Thirty years after Home on the Range was written, only 500 buffalo remained in the United States. In Kansas — Higley’s home state — deer were gone and antelope practically non-existent. Their habitats largely destroyed by human development, these iconic game animals were hunted out of existence.
In an era where ‘eco-friendly’ is the hip phrase of the day, new hunters and the hunting curious are more frequently asking if hunting is sustainable. Could I take up hunting, they wonder, as an environmentally-conscious means to eat? Is hunting better for the earth than buying meat at the grocery store? Should we all just revert back to a hunter-gatherer lifestyle to ‘save the planet’?
Are some non-lead bullet options, like these copper bullets from Barnes, possibly toxic?
Lead is toxic to humans and the environment. This fact — rooted in solid scientific evidence — is the source of much debate among hunters and shooters. Many claim that the science isn’t settled or is wrong, oftentimes relaying personal anecdotes about how they’ve eaten animals shot with lead ammo for years and haven’t noticed any ill effects. Others attest that the notion that lead is toxic is merely a ploy to further regulate hunting and shooting sports. But the science behind the toxicity of lead is sound. Lead harms the nervous and reproductive systems in the human body and accumulates in and harms animals and their ecosystems. Really, it isn’t something we should be tossing into the environment in large quantities. It also is certainly something we don’t want to be eating.1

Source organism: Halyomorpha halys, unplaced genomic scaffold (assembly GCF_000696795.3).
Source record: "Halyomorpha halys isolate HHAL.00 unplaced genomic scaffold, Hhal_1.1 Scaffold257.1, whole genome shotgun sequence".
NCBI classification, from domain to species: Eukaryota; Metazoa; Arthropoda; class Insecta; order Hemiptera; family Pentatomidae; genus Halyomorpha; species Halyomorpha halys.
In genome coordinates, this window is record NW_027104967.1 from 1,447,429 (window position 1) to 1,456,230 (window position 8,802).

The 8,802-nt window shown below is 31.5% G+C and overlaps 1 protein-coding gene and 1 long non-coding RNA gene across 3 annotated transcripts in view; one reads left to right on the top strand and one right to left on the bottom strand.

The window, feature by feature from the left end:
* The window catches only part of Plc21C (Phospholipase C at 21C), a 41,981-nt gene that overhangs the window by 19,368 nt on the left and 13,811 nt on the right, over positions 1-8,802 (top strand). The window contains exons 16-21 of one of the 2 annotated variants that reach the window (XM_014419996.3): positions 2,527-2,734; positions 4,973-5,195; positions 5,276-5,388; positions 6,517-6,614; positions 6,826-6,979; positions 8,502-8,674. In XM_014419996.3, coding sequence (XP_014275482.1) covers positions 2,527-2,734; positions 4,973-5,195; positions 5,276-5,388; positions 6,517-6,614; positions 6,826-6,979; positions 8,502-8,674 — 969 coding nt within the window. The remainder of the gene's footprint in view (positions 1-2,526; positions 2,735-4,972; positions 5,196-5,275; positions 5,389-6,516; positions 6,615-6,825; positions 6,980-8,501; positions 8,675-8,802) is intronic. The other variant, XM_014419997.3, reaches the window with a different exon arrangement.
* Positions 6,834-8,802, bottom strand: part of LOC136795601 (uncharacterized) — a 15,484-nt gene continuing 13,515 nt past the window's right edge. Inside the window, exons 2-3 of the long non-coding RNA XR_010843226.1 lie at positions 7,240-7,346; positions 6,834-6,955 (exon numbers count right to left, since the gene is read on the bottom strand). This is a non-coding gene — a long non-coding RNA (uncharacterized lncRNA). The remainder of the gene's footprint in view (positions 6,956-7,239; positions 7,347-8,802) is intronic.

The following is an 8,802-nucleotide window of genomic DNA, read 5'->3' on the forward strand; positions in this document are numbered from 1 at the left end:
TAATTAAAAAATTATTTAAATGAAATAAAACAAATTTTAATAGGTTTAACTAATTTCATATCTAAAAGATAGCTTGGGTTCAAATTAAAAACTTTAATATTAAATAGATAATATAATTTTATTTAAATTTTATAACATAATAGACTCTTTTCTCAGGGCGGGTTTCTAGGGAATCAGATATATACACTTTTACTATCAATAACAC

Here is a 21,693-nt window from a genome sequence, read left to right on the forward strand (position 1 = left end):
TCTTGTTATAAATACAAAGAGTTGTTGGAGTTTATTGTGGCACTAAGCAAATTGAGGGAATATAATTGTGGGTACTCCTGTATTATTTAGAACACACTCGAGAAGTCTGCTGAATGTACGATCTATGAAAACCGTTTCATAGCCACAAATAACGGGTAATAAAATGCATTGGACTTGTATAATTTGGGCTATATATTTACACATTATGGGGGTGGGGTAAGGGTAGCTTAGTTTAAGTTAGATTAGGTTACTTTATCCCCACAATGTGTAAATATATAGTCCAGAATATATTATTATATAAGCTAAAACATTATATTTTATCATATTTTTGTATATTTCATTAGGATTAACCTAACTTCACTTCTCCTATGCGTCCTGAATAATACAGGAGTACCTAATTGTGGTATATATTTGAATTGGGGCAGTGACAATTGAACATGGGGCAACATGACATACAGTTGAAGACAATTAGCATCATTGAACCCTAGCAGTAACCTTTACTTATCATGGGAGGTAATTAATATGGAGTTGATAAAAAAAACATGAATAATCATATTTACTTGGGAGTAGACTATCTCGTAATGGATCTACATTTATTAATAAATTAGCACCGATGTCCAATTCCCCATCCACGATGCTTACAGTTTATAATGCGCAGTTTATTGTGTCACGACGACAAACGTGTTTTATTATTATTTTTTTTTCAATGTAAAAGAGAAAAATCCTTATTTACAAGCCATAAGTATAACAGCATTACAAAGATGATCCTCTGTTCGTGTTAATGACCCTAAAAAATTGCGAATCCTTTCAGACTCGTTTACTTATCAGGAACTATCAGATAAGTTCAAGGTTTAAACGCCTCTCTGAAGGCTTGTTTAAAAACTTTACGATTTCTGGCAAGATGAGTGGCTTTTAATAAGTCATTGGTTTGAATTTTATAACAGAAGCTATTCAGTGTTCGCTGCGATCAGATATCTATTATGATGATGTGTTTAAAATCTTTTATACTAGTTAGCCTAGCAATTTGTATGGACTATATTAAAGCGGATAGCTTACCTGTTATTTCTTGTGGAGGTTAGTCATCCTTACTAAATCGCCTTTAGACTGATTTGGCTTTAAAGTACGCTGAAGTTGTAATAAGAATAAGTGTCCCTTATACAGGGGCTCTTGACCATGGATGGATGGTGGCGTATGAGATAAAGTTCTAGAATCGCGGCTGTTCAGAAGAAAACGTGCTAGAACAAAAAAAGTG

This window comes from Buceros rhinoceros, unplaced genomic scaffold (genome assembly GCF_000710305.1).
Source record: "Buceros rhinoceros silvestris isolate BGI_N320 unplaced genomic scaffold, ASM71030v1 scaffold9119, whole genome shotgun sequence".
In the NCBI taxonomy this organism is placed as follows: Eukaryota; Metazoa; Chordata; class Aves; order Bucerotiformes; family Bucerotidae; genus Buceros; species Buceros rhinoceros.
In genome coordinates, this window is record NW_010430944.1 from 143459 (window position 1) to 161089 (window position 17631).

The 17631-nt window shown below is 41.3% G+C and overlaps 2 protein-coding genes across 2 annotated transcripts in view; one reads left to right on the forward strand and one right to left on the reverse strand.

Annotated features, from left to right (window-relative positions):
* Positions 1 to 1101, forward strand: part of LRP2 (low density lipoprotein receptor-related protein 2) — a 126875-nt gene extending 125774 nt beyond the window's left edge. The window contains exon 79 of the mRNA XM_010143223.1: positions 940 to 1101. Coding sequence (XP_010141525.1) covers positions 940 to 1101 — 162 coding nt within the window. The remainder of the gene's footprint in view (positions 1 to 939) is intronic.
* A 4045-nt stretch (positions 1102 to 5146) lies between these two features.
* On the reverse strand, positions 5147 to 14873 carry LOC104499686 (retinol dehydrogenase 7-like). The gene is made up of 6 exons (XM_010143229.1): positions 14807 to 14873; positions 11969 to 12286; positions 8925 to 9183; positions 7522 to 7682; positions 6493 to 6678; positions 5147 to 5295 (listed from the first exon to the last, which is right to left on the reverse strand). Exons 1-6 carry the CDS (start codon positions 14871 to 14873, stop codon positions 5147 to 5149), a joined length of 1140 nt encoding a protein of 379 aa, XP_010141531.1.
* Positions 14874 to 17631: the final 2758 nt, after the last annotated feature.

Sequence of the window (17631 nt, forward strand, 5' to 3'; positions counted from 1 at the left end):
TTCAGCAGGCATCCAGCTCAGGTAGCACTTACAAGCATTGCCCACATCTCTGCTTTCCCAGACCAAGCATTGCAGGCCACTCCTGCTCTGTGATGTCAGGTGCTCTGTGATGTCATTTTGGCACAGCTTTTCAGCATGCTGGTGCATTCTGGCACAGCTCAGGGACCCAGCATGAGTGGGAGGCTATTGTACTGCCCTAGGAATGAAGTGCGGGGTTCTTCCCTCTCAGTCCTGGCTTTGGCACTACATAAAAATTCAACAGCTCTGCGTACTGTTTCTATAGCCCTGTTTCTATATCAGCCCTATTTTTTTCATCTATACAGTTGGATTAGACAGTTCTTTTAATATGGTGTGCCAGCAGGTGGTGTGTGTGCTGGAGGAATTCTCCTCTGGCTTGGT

In response to its proven toxicity, lead ammunition is in the process of being slowly phased out. However, when lead is phased out, other materials will be phased in. How safe are these primary substitutes and how well do they work? Are non-lead bullets toxic too? I wanted to know the answer to these questions to make sure that I could harvest wild animals humanely while minimizing ammunition-based contamination of the meat and the environment. Unfortunately, some of what I found in my research is rather concerning.